Colt envisioned workhorse revolvers with adjustable sights and chambered for the .38 Special and a gussied-up premium revolver especially designed around the .357 Magnum cartridge for the more discriminating pistolero. The result was the 1953 introduction of the Colt Trooper in .38 Special along with the premium companion model in the Colt line, the 3 5 7. The trooper offered Colt's standard service blue finish but also featured the bonus of adjustable sights. The 3 5 7 Model carried things a bit further. Colt saw fit to equip the upscale 3 5 7 with a frame-mounted firing pin rather than the traditional hammer-mounted firing pin as the Trooper possessed. This change in firing pin design was considered to be important enough by Colt to rename the 3 5 7 frame, the "I-Frame" even though it shared the same size and internals as the tried-and-true E-Frame.
The 3 5 7 was unique, being the only Colt Model using the I-Frame for a couple of years until the introduction of another iconic Colt model, the fabulous Python which also utilized this unique frame variant.
The 3 5 7 initially offered a more finely finished exterior, an expertly polished version of Colt's Duo-Tone finish. Colt had previously produced blue revolvers with this finish for several years but discontinued it after the first year of the 3 5 7 production. The top strap, back strap, bottom of trigger guard and frame, and cylinder flutes were given a soft, matte blue effect, with the balance of the revolver polished to give a bright blue finish. This is not as apparent in most photos but is attractive when actually viewing the guns.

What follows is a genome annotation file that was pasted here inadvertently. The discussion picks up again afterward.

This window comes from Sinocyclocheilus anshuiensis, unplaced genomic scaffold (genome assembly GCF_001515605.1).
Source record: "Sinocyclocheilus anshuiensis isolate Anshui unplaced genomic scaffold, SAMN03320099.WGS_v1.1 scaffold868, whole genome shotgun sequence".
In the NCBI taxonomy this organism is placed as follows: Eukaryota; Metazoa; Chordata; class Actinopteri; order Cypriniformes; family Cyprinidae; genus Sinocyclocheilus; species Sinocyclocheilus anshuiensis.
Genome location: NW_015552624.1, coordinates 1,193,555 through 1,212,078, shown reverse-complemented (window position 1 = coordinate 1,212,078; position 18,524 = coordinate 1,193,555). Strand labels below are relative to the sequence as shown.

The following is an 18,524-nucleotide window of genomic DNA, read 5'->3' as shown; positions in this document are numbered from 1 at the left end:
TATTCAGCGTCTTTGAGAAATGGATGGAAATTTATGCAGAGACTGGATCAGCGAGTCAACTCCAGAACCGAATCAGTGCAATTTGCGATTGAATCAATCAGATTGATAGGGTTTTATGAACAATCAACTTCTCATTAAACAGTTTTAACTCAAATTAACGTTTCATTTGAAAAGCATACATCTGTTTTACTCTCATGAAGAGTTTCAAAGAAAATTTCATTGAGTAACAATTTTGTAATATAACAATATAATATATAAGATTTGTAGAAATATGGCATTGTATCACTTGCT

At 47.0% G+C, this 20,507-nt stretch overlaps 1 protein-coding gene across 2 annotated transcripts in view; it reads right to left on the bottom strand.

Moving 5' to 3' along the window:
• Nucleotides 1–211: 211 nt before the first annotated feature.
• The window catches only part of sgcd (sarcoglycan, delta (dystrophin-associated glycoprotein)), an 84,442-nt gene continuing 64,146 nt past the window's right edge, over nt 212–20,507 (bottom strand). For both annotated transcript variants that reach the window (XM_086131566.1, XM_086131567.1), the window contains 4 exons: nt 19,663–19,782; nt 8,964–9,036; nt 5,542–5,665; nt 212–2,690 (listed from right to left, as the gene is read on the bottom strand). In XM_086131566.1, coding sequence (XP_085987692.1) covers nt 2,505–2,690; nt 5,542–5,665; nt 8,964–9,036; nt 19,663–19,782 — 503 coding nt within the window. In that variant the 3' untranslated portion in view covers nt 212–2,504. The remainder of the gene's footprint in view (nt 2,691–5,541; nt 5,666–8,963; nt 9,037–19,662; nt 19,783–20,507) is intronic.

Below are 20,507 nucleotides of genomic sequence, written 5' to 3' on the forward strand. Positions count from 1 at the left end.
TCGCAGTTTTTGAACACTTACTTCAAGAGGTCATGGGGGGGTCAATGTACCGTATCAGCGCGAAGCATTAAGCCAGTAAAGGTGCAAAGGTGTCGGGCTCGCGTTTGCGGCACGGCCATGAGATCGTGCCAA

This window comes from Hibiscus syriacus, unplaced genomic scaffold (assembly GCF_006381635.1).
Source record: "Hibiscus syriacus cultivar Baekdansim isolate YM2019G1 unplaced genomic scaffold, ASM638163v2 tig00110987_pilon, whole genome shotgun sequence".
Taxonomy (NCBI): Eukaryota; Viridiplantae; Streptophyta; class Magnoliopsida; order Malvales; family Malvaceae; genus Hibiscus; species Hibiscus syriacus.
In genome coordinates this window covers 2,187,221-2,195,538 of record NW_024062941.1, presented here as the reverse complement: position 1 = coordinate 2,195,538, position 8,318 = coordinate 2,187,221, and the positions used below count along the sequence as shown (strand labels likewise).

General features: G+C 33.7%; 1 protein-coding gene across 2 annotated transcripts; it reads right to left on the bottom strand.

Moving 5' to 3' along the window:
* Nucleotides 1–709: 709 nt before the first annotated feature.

The 3 5 7 came in blue finish only with barrel lengths of four and six inches. Later the Florida Highway Patrol obtained 3 5 7 revolvers with 5-inch barrels and nickel finish on a special contract with Colt. I'm not certain whether nickel was ever offered on regular production 3 5 7 guns. May have seen some on GunBroker but can't verify their authenticity.
The 3 5 7 could be ordered in any combination of standard service stocks and hammer spur, or with newly introduced fully checkered (really fully checkered) target stocks or wide target hammer spur.
The original Colt target stocks as they first appeared on both the 3 5 7 and the Officer's Model Match are very handsome. A hand-filling design, rendered in walnut, these featured cut checkering over their entire surface save for a nicely executed narrow border which frames the broad expanse of checkering work. A silver "Rampant Colt" medallion highlighted these stocks which were also offered as an extra cost option on the other various Colt E-Frame Models. A variation of these stocks with medallions done in gold became standard equipment and unique to the Python upon its introduction. Colt used these stocks with the same dimensions for many years, right up until the discontinuance of the Python. The fully checkered version was gone after 1960 though, the checkering being greatly reduced after that time.